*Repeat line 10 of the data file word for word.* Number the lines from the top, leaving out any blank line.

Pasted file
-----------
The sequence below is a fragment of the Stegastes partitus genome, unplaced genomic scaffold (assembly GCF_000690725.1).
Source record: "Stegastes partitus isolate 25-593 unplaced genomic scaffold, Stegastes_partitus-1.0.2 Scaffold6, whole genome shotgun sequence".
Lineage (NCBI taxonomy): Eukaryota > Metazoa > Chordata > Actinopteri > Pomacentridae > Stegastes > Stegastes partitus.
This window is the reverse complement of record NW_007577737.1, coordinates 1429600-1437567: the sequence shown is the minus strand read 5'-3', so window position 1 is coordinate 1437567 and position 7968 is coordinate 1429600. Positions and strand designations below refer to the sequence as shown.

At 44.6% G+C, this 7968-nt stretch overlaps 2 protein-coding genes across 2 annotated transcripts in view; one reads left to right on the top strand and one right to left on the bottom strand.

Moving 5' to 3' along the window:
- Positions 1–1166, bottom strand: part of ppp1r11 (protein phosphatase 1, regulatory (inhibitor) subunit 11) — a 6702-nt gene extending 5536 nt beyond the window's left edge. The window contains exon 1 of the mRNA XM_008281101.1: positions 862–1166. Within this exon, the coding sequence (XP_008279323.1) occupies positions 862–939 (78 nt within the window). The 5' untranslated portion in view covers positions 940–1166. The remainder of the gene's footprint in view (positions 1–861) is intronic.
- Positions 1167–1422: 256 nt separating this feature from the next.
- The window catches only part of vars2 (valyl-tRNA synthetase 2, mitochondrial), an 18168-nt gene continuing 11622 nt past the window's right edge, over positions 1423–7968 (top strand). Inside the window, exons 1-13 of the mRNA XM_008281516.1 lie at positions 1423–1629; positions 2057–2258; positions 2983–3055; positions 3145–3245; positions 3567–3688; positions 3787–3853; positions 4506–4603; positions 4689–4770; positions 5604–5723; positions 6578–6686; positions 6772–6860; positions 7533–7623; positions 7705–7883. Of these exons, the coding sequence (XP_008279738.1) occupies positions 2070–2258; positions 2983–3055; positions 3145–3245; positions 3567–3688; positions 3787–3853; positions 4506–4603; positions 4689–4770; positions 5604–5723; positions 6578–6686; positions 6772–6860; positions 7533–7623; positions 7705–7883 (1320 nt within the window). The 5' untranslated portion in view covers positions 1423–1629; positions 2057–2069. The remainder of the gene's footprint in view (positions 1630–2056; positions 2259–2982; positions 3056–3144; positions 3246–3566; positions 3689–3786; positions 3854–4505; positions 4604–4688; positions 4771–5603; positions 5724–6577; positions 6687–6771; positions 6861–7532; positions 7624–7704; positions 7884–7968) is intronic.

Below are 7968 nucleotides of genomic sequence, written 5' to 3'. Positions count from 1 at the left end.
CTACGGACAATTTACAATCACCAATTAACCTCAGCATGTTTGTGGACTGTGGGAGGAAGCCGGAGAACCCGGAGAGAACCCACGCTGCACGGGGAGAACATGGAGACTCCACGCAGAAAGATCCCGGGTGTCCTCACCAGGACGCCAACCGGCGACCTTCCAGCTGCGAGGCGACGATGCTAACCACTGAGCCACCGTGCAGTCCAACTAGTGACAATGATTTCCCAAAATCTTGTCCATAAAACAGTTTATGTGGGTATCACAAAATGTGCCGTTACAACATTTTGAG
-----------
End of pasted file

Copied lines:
Below are 7968 nucleotides of genomic sequence, written 5' to 3'. Positions count from 1 at the left end.